no. (roses_rejoice) wrote,

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Pulling your big log, er, leg.

While discussing Robert Plant's new album, "Mighty Rearranger", someone hepped me to this letter to music critic Mark Prindle from "Robert Plant" referencing Prindle's review of "Shaken n' Stirred", said letter being about the funniest thing I have read in that vein since The Secret Diaries of Roger Waters. Since I am in a posty mood and you would have to scroll halfway down to locate this gem, I simply cutxpasted the Prindle review, the letter, and one "fan's" response to the letter here for your reading pleasure. Enjoy!

Shaken 'N' Stirred - Es Paranza 1985.
This was Robert's attempt to make a modern mid-80s sounding album. And you must admit - he certainly did make a Mid-80s sounding album! Which is, of course, why it's so hard to listen to it in 2001 without laughing your ass clear off of hero astronaut Neil Armstrong's fondling fingers. The processed drums are really, REALLY loud and fake sounding, the neat guitar stylings of Blunt have been replaced by ridiculous B52s-sounding synthesizer noises and a most minimal amount possible of guitar - bar chords only. And hoo boy, those female backup vocals. Ah me. So but still - the songs are really entertaining! Funny, mindless, catchy, stupid fun - and every bit as dated as a very attractive man.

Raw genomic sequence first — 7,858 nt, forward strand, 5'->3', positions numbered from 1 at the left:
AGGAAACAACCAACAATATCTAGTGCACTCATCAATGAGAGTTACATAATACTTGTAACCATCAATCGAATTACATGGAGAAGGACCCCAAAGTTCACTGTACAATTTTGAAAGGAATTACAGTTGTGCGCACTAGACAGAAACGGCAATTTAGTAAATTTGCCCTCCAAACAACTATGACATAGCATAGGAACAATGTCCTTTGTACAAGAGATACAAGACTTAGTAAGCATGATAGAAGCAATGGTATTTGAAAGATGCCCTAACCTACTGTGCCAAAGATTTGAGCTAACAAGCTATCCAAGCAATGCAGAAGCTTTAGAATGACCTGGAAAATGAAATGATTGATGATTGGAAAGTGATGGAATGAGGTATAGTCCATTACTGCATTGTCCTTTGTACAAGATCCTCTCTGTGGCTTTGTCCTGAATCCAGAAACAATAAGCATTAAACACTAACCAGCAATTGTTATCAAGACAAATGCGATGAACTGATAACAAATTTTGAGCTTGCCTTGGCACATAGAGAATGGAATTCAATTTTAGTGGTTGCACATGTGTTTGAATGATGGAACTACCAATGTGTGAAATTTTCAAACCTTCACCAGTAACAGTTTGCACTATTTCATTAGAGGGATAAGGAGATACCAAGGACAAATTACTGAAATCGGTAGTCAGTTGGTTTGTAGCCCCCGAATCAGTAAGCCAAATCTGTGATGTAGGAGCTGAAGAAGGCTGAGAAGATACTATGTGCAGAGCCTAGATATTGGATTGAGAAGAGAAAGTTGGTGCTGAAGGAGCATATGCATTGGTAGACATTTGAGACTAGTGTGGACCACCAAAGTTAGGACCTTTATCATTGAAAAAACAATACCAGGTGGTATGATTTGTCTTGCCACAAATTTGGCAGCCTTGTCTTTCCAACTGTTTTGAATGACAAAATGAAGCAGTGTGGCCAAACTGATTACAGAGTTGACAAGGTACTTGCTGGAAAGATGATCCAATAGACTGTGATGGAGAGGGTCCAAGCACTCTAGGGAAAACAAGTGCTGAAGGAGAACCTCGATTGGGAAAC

Or am I mistaken? Certainly the record initially comes across as foolish just because it's so 80s-synth-noise-driven, but the songs themselves don't necessarily seem "dumb," just fake. Like the rhythms themselves are somewhat complex at times, the melodies are always really catchy and available in a wide variety of flavors (moody, radio-ready "Little By Little," failed tense rocker "Easily Lead," goodtime ecstasy fun of the first few songs) and there seems to be an attempt to mix it up in a lightweight avant-garde almost worldy music kinda way during a couple of points.